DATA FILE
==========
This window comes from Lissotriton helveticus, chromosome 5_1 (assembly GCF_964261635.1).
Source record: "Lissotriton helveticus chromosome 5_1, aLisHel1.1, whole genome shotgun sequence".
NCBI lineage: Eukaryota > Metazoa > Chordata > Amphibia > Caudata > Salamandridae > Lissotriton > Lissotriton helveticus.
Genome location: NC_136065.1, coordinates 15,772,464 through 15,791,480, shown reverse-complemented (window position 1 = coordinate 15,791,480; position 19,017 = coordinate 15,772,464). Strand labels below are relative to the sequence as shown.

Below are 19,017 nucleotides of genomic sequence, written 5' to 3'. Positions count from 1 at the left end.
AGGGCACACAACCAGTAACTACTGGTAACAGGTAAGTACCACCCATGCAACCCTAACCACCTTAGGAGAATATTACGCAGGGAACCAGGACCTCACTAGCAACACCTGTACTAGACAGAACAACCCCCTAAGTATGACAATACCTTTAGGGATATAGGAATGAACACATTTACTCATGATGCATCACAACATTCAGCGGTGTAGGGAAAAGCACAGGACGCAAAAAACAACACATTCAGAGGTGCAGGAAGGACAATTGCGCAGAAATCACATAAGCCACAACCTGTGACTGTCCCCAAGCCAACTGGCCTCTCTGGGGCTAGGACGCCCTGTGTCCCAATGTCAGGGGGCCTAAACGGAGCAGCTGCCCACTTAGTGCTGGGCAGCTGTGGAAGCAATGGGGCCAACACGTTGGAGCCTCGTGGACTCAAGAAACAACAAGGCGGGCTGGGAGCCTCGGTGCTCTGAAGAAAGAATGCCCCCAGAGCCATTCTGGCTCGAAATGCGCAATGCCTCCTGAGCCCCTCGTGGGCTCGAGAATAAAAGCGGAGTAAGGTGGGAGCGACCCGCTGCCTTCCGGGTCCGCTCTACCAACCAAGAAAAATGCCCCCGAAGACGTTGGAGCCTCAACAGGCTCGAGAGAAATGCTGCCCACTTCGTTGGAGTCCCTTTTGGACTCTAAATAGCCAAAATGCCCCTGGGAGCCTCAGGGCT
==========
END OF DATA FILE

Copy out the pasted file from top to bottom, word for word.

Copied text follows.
This window comes from Lissotriton helveticus, chromosome 5_1 (assembly GCF_964261635.1).
Source record: "Lissotriton helveticus chromosome 5_1, aLisHel1.1, whole genome shotgun sequence".
NCBI lineage: Eukaryota > Metazoa > Chordata > Amphibia > Caudata > Salamandridae > Lissotriton > Lissotriton helveticus.
Genome location: NC_136065.1, coordinates 15,772,464 through 15,791,480, shown reverse-complemented (window position 1 = coordinate 15,791,480; position 19,017 = coordinate 15,772,464). Strand labels below are relative to the sequence as shown.

Below are 19,017 nucleotides of genomic sequence, written 5' to 3'. Positions count from 1 at the left end.
AGGGCACACAACCAGTAACTACTGGTAACAGGTAAGTACCACCCATGCAACCCTAACCACCTTAGGAGAATATTACGCAGGGAACCAGGACCTCACTAGCAACACCTGTACTAGACAGAACAACCCCCTAAGTATGACAATACCTTTAGGGATATAGGAATGAACACATTTACTCATGATGCATCACAACATTCAGCGGTGTAGGGAAAAGCACAGGACGCAAAAAACAACACATTCAGAGGTGCAGGAAGGACAATTGCGCAGAAATCACATAAGCCACAACCTGTGACTGTCCCCAAGCCAACTGGCCTCTCTGGGGCTAGGACGCCCTGTGTCCCAATGTCAGGGGGCCTAAACGGAGCAGCTGCCCACTTAGTGCTGGGCAGCTGTGGAAGCAATGGGGCCAACACGTTGGAGCCTCGTGGACTCAAGAAACAACAAGGCGGGCTGGGAGCCTCGGTGCTCTGAAGAAAGAATGCCCCCAGAGCCATTCTGGCTCGAAATGCGCAATGCCTCCTGAGCCCCTCGTGGGCTCGAGAATAAAAGCGGAGTAAGGTGGGAGCGACCCGCTGCCTTCCGGGTCCGCTCTACCAACCAAGAAAAATGCCCCCGAAGACGTTGGAGCCTCAACAGGCTCGAGAGAAATGCTGCCCACTTCGTTGGAGTCCCTTTTGGACTCTAAATAGCCAAAATGCCCCTGGGAGCCTCAGGGCT